WASHINGTON, D.C. –– Congresswoman Loretta Sanchez (CA-46), senior member of the House Armed Services Committee and founder and chair of the Women in the Military Caucus, introduced legislation in the House of Representatives this week aimed at curbing sexual assaults in the military and holding commanders more accountable for their actions.
H.R. 2230, the Track it to Prevent It Act, takes a multi-step approach toward changing the military’s culture by developing a more effective and accurate performance evaluation process to keep a better record of negative behavioral trends of service members, while also adopting a more comprehensive performance evaluation process for commanders in order to increase the accountability of commanders.
“During my time in Congress, I have made it a priority and have worked diligently to implement policies aimed at reducing the number of sexual assaults that occur within the military,” said Sanchez. “But it’s evident by the rise in sexual assault incidences that the current system in place is not working.
“That’s why I’m proud to introduce the Track it to Prevent it Act this week, which significantly strengthens the military’s process for tracking bad behavioral trends, and holds all service members, including commanders, more accountable for their actions,” said Sanchez. “The Track it to Prevent it Act addresses the culture and climate challenges our military faces today by enforcing an improved process for performance evaluations where service members, commanders included, are held accountable and disciplined for behavior that threatens the climate of a unit.”
The Track it to Prevent it Act strengthens accountability in the military by:
- Holding commanders accountable by requiring the Inspector General to create a tracking system to ensure climate assessments are conducted, and including a section in the performance evaluation where failure to conduct climate assessments can be indicated. A recent GAO report found that many commanders are not conducting required climate assessments evaluations. This bill would hold commanders accountable by asking the Inspector General to create a tracking system to ensure these assessments are conducted. The bill also requires performance evaluations to include a section where senior commanders can indicate whether the commander has conducted the climate assessment.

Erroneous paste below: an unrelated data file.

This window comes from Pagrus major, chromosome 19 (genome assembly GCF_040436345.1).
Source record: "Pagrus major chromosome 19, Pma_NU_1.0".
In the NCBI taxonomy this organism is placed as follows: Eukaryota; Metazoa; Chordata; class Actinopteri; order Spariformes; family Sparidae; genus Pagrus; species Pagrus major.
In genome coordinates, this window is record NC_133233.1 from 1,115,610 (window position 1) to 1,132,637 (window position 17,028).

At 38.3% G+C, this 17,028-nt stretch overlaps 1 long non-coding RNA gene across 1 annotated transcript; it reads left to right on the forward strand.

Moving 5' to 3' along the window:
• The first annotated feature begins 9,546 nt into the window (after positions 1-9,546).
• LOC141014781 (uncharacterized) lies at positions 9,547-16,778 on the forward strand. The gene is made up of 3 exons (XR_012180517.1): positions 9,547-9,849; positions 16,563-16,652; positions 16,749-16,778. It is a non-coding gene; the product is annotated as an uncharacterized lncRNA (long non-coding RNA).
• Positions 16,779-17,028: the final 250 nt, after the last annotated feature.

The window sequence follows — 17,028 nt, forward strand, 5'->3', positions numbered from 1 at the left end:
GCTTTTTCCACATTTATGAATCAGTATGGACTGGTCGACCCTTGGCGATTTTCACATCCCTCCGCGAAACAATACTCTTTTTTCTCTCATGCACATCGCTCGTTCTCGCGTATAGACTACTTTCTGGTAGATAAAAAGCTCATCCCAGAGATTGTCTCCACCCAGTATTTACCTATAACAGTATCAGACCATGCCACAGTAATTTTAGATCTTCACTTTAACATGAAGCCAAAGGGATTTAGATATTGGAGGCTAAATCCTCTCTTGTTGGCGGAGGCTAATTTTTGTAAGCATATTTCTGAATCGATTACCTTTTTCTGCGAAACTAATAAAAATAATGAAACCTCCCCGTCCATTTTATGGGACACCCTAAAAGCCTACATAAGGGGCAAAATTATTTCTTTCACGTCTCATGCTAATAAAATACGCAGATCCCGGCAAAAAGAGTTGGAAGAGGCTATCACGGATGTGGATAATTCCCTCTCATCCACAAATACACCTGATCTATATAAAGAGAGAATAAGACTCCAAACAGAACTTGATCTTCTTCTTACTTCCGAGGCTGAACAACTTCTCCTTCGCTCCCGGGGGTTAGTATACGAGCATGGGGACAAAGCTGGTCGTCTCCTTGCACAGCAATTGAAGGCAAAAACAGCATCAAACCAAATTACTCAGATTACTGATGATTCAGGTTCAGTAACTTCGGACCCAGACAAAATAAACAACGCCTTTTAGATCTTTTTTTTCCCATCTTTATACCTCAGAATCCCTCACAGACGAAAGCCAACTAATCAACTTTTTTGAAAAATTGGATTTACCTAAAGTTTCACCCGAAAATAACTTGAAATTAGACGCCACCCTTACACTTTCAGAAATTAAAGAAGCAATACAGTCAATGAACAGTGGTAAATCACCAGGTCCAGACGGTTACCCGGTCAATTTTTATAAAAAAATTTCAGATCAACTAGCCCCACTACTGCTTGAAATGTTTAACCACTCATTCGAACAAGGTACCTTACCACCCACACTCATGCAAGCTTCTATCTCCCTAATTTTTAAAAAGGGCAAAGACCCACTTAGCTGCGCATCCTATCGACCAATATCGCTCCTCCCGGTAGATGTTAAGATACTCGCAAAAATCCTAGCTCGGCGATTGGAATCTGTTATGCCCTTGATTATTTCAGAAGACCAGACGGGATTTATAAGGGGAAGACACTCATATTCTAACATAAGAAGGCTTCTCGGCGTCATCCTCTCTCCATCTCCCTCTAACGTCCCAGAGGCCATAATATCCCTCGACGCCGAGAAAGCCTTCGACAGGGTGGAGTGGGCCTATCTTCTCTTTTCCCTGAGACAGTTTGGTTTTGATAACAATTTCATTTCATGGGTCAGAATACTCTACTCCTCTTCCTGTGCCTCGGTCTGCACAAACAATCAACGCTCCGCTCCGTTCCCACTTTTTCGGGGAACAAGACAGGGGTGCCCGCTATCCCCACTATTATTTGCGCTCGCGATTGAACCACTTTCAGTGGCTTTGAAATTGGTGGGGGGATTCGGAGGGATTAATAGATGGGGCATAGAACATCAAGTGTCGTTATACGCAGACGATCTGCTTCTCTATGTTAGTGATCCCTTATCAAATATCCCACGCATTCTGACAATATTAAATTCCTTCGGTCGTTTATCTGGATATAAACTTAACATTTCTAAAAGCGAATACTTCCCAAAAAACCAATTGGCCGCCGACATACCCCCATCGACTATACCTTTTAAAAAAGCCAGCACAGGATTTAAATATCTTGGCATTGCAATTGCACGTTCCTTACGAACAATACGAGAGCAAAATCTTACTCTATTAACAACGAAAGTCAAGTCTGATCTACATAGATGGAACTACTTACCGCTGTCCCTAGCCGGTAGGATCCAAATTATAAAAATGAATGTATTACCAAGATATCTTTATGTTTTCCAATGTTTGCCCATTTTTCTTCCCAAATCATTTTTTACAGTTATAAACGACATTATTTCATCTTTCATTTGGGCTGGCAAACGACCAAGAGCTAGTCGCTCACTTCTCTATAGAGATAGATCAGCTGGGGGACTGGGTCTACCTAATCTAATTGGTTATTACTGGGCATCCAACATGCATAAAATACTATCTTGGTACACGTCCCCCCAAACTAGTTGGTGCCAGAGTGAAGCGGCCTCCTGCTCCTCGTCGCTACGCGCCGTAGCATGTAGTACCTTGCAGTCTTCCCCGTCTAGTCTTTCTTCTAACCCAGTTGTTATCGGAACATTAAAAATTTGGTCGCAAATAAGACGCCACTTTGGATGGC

- Making letters of reprimand mandatory for inclusion in performance evaluations. Currently, commanders are not required to include letters of reprimand in performance evaluations. This provision would require commanders to include these letters in performance evaluations in order to identify and prevent trends of bad behavior early and effectively discipline repeated actions which hinder a healthy unit climate.
- Expanding the Multi-Source Assessment and Feedback Program to all services. The Army currently has a program called the Multi-Source Assessment and Feedback Program, where commanders are assessed not only by their senior commanders but also by their colleagues and subordinates by providing increased accountability and oversight of the leaders in the military. This provision asks the Secretary of Defense to consider this type of approach as part of the performance evaluation for all service branches.
- Conducting monthly health welfare inspections in order to maintain security, military readiness, good order, and discipline of units.
- Reviewing the security of military installations, including barracks and multi-family residences. One of the reasons sexual assault cases cannot be taken to court martial is because of the lack of evidence. This provision asks the Secretary of Defense to look into identifying security gaps on military installations and also look into using 24-hour electronic monitoring at all points of entry into the barracks. This bill asks for a review of security measures.
- Reviewing the Office of Diversity Management and Equal Opportunity Role in Sexual Harassment Cases.
A long-time advocate for preventing sexual assault in the military, Sanchez successfully updated the outdated sexual assault provisions in the Uniform Code of Military Justice, originally enacted in 1950, in order to grant additional survivors’ rights. She also legislated to implement a sexual assault database in the 2009 National Defense Authorization Act.